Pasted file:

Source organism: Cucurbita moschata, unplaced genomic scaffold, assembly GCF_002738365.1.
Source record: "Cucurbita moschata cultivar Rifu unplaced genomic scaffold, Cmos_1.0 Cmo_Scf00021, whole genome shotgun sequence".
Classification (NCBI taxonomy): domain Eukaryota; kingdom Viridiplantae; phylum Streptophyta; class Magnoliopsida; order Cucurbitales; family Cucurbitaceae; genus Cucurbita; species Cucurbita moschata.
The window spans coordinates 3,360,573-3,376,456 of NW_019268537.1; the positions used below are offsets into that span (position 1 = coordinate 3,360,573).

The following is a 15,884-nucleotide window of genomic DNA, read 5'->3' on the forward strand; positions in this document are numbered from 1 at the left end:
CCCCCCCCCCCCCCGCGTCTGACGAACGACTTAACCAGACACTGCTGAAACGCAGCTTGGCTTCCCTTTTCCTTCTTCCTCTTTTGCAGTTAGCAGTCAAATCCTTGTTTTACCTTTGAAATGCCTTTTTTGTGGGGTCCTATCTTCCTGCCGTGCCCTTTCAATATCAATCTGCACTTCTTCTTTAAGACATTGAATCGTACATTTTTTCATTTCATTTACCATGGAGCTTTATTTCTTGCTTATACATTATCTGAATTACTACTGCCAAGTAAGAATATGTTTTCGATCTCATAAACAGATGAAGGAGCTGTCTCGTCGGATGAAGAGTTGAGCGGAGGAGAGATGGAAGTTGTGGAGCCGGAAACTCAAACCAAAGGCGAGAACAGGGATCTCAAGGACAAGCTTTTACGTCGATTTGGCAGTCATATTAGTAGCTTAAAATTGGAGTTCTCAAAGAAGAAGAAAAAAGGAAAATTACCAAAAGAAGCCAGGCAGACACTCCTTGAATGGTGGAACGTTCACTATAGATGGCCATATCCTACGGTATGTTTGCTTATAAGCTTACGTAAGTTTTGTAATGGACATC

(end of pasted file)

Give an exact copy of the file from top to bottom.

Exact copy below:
Source organism: Cucurbita moschata, unplaced genomic scaffold, assembly GCF_002738365.1.
Source record: "Cucurbita moschata cultivar Rifu unplaced genomic scaffold, Cmos_1.0 Cmo_Scf00021, whole genome shotgun sequence".
Classification (NCBI taxonomy): domain Eukaryota; kingdom Viridiplantae; phylum Streptophyta; class Magnoliopsida; order Cucurbitales; family Cucurbitaceae; genus Cucurbita; species Cucurbita moschata.
The window spans coordinates 3,360,573-3,376,456 of NW_019268537.1; the positions used below are offsets into that span (position 1 = coordinate 3,360,573).

The following is a 15,884-nucleotide window of genomic DNA, read 5'->3' on the forward strand; positions in this document are numbered from 1 at the left end:
CCCCCCCCCCCCCCGCGTCTGACGAACGACTTAACCAGACACTGCTGAAACGCAGCTTGGCTTCCCTTTTCCTTCTTCCTCTTTTGCAGTTAGCAGTCAAATCCTTGTTTTACCTTTGAAATGCCTTTTTTGTGGGGTCCTATCTTCCTGCCGTGCCCTTTCAATATCAATCTGCACTTCTTCTTTAAGACATTGAATCGTACATTTTTTCATTTCATTTACCATGGAGCTTTATTTCTTGCTTATACATTATCTGAATTACTACTGCCAAGTAAGAATATGTTTTCGATCTCATAAACAGATGAAGGAGCTGTCTCGTCGGATGAAGAGTTGAGCGGAGGAGAGATGGAAGTTGTGGAGCCGGAAACTCAAACCAAAGGCGAGAACAGGGATCTCAAGGACAAGCTTTTACGTCGATTTGGCAGTCATATTAGTAGCTTAAAATTGGAGTTCTCAAAGAAGAAGAAAAAAGGAAAATTACCAAAAGAAGCCAGGCAGACACTCCTTGAATGGTGGAACGTTCACTATAGATGGCCATATCCTACGGTATGTTTGCTTATAAGCTTACGTAAGTTTTGTAATGGACATC